Tell me about your favorite cover art

Tonight I want to talk about cover art. I had the awesome opportunity this weekend to see what it takes to create great images to be used for cover art. To appreciate the preparation, the time, the effort and the professionalism that goes into the creating of images typically used in cover art.

There is so much that goes into the making of a book cover. I cannot begin to cover it as I only know a little. However I originally saw this video on Janet Reid’s blog and I think it does a really good job of explaining it in a short amount of time.

A striking/beautiful cover will draw a reader to the book. Towards that end I wanted to share a few of my favorite covers with you guys and I hope in turn you’ll share your favorites with me.

First up Nalini Singh’s Archangel’s Consort

Second, Jennifer Estep’s Spiders Bite

These are only two of many. What are your favorites?

16 thoughts on “Tell me about your favorite cover art

  1. I’m curious…what makes these covers compelling to you? Color? Expression? How the background and foreground match up?

    I love book covers, and totally judge books by them. A great cover can grab you and never let go. A bad cover can sink you.

  2. Any thing by Nathalia Suellen, she did Gena Showalter’s covers for the Otherworld Assassins series

  3. Great covers. I’m a big cover art fan, but it is really hard for me to pick even just a few.

    In SFR, I love:

    Cathy Pegau’s Caught in Amber:

    Nebula’s Music by Aubrie Dionne:

    The Rowan by Anne McCaffrey

    And then there are covers that don’t look so hot in the digital age but were really striking on the shelf back in the day–like the original metallic sheen and embossed covers of JD Robb’s In Death series.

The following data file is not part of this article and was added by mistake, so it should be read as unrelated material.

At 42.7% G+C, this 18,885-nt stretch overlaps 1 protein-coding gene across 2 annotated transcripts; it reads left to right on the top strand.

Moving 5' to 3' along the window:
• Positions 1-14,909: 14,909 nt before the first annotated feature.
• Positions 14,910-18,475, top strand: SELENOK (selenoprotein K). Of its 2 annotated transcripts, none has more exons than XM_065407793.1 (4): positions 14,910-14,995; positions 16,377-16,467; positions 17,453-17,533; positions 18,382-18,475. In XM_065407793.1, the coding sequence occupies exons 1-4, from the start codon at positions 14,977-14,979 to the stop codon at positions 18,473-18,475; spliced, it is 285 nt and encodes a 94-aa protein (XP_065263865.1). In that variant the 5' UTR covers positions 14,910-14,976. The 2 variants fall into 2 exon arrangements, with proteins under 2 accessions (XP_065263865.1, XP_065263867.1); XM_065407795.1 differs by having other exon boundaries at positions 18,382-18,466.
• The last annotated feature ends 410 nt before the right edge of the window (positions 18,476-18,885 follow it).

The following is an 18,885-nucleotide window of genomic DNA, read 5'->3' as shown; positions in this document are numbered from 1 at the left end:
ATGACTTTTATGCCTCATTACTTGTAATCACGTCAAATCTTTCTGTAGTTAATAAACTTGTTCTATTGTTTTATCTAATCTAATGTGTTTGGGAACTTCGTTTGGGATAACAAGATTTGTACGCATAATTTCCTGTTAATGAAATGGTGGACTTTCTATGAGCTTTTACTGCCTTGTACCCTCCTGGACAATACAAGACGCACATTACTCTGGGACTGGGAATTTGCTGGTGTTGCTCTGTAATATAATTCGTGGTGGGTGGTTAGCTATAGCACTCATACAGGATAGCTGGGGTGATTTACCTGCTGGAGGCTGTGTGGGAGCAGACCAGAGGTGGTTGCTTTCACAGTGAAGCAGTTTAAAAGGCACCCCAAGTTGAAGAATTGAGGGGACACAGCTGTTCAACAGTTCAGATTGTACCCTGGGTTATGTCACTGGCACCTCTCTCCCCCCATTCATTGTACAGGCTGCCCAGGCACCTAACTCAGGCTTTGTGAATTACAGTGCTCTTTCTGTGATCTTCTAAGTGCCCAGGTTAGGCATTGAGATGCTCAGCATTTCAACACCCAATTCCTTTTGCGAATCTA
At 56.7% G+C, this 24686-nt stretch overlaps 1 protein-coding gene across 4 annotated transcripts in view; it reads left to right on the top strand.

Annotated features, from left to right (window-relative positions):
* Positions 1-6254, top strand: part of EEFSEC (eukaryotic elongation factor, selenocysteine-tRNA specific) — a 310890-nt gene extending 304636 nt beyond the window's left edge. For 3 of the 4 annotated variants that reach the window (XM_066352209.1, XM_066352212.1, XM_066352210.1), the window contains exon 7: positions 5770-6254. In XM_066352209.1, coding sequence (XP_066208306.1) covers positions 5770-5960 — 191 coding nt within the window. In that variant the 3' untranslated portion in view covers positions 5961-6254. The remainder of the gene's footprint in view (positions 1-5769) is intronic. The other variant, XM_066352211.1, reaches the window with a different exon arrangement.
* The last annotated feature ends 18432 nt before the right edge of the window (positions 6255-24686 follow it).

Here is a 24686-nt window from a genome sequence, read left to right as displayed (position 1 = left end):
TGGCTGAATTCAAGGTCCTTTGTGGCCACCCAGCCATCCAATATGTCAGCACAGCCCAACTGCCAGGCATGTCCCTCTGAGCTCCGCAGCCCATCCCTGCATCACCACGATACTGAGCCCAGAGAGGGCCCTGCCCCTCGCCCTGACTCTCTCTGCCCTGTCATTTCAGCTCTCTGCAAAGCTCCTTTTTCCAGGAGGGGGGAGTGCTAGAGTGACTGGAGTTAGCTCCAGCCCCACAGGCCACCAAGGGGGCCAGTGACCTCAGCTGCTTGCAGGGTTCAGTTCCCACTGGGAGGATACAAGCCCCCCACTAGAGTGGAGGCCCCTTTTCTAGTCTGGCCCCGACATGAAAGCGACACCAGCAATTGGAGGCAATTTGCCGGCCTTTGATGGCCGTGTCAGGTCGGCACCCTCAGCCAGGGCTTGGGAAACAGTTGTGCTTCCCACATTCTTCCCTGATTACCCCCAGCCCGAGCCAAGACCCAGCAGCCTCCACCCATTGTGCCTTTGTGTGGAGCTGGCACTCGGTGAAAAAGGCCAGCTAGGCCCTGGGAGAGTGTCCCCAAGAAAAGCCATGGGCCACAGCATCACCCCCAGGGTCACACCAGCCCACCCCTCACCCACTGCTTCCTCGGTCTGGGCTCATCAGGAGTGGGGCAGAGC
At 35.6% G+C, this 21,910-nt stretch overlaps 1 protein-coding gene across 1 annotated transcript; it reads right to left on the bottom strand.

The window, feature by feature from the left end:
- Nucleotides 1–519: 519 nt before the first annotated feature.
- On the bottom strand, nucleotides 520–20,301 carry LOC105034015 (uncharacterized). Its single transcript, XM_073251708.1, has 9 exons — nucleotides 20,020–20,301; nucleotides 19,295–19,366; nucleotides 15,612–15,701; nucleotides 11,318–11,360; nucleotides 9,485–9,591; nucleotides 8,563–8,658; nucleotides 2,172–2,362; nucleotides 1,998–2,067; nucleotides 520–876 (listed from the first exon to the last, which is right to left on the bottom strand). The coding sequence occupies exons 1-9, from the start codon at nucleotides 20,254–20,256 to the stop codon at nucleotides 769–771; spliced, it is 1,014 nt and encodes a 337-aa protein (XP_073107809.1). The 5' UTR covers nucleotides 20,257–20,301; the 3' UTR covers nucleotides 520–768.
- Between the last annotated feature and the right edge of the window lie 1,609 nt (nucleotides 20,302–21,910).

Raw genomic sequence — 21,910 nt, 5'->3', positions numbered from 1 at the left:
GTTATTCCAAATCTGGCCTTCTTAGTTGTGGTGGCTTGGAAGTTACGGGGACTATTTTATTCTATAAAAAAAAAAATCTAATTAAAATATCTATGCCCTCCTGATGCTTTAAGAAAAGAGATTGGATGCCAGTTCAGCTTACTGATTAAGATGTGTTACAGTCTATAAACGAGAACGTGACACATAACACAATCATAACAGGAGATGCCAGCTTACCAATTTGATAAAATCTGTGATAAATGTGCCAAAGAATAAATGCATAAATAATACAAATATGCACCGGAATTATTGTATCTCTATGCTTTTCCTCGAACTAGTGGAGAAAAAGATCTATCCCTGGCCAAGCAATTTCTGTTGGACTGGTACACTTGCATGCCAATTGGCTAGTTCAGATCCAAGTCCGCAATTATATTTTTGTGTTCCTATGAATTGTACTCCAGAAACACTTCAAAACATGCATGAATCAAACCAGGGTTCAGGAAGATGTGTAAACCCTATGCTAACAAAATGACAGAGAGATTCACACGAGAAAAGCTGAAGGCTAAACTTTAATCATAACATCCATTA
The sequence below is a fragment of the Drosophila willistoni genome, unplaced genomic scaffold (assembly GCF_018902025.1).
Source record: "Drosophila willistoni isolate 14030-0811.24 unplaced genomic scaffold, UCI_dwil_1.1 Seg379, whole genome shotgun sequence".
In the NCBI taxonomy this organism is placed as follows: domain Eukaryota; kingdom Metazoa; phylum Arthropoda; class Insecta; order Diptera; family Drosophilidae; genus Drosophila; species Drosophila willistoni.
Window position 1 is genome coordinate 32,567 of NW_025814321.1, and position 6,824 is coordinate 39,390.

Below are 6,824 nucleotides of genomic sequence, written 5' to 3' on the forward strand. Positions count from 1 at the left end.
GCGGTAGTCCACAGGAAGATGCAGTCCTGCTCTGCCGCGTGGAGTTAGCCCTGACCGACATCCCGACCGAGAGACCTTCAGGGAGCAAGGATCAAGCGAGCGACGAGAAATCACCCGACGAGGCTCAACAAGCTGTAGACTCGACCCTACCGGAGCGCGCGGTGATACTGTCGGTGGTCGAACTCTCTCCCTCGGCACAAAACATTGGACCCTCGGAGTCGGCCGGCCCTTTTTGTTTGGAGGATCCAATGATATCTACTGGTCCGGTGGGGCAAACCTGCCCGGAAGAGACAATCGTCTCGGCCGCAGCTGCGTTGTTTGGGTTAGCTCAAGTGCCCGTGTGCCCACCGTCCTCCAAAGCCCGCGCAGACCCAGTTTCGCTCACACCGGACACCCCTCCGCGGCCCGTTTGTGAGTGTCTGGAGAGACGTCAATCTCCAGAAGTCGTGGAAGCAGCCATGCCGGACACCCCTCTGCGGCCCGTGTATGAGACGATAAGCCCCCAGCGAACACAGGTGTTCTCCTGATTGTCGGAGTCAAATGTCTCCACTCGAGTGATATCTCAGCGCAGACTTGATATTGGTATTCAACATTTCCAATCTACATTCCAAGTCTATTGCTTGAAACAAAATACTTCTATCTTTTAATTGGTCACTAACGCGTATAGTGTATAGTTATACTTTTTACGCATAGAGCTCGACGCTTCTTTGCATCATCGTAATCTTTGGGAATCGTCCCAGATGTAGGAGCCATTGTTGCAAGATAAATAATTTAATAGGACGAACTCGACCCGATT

I also think historical and SF covers tend to be the best. They still more often get original art rather than stock photography. I really hate the we are now seeing the same stock photography used so often that they pop up on cover after cover. Very sad.

  4. Okay, I have to be the one to say it: I loved the bodice-ripper historical covers. However, I realize now that what I loved were the GOWNS. Those acres and acres of satin! I suspect that publishers held focus groups that told them the same thing, because for years now, historical romances have been featuring headless women in fabulous gowns. The luxurious material catches my eye to this day.

    • I think you’re absolutely right. The gowns are synonymous with luxury and femininity. Escapism at it’s best.

  5. Watching that video made me relive the frustrations of creating my covers. The programs needed are nightmares to use and so complicated that I forget how to use them while writing the next book. But, what I really wanted to talk about was how the Internet is killing cover art. You need a cover that is going to standout at the size of a thumbnail…and be legible at that size! The book cover is slowly going the way of the record album cover (though, books have the advantage that at least the physical book is still the same size). A shame.

    • Hi Sue, I have never tried to make my own cover art and I have a great appreciation for those of you that can navigate doing so.
      You’ve just made me realize, all of my favorite album covers are from way back when (trying not to date myself).

  6. Kristen Painter has lovely covers for the House of Comarre series. Also, Jeannie Lin’s historical romances have gorgeous covers.

    I know stock photography is cheaper, but it’s a shame & frankly it keeps a book from standing out. I might be the odd woman out, but I get tired of the bare chested man candy covers on romances. I’d rather have the old style historicals with gowns and suits or something more artsy.

    I still have a soft spot for the old pulp covers, though.

    • The old pulp covers are awesome. I understand how you guys feel about stock photography but as writer on a fixed budget, sometimes it has to be done.

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